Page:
From the Editor

Pure Preference

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I often find myself defending the purebred-dog fancy. At times, friends or acquaintances infer (not so subtly) that purebred aficionados are snobs. When I gush about recent trips to dog shows, they ask, “Why do people breed dogs when there are so many in shelters that need homes?” Then they usually launch into the tired “purebred dogs are deformed and inbred” tirade.

Don’t get me wrong. I love mixed-breed dogs. In my eyes, every dog is special, no matter its heritage. I’ve volunteered with rescue groups and steered many people toward shelter dogs. But when I’m ready for my next dog, I will be buying a purebred from a responsible breeder or adopting one from a breed rescue.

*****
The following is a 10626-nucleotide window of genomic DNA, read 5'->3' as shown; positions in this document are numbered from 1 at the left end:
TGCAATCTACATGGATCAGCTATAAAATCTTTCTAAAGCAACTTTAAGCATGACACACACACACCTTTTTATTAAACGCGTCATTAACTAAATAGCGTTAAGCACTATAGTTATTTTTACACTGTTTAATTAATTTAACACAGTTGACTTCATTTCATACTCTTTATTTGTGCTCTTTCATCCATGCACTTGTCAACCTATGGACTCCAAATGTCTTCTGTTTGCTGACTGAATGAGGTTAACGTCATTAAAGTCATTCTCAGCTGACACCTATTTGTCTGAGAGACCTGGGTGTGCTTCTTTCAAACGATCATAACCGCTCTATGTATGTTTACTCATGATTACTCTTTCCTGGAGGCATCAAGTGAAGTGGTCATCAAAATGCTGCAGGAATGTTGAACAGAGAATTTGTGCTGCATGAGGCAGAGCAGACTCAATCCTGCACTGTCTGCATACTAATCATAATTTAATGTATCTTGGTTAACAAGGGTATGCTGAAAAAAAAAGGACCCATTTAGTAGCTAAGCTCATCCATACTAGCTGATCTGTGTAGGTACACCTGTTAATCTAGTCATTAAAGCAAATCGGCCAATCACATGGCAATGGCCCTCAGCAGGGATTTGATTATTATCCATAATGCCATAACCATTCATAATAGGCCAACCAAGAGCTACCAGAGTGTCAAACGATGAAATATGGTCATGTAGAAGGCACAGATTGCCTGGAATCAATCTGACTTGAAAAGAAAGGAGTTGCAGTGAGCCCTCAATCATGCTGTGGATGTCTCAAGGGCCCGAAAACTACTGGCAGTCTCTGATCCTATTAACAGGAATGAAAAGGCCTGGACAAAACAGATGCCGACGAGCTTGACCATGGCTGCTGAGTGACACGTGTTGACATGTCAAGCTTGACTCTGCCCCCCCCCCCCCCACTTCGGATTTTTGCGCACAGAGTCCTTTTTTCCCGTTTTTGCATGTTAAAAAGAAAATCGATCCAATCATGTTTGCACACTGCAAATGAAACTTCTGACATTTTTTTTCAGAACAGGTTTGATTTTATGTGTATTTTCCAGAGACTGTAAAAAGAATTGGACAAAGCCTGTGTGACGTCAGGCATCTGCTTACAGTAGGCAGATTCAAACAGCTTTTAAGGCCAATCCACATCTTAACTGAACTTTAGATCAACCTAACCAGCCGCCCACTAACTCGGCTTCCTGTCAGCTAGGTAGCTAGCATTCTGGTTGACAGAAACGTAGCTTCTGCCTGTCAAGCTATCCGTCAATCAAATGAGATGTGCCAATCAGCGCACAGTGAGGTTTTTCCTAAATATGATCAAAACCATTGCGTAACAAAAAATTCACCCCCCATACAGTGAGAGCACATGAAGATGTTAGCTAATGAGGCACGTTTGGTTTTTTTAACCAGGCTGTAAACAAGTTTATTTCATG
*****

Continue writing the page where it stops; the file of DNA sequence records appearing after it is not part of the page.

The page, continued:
Purebred dogs are living, breathing history. Our breeds are works of art, carefully sculpted by the dedication and devotion of breeders over the course of hundreds, or in some cases, even thousands of years.

It’s incredible to think that the breeds that were developed long ago to work in specific ways continue to do these jobs today. Even dogs that live as companions can’t deny that instinct coursing through their veins. When you watch a herding breed encounter a flock of sheep for the first time and see a fire ignite in its eyes, it sends shivers down your spine.

If some people think I’m a snob for adoring purebreds, so be it. I’ll always defend the fancy, and hopefully gain a few converts along the way.

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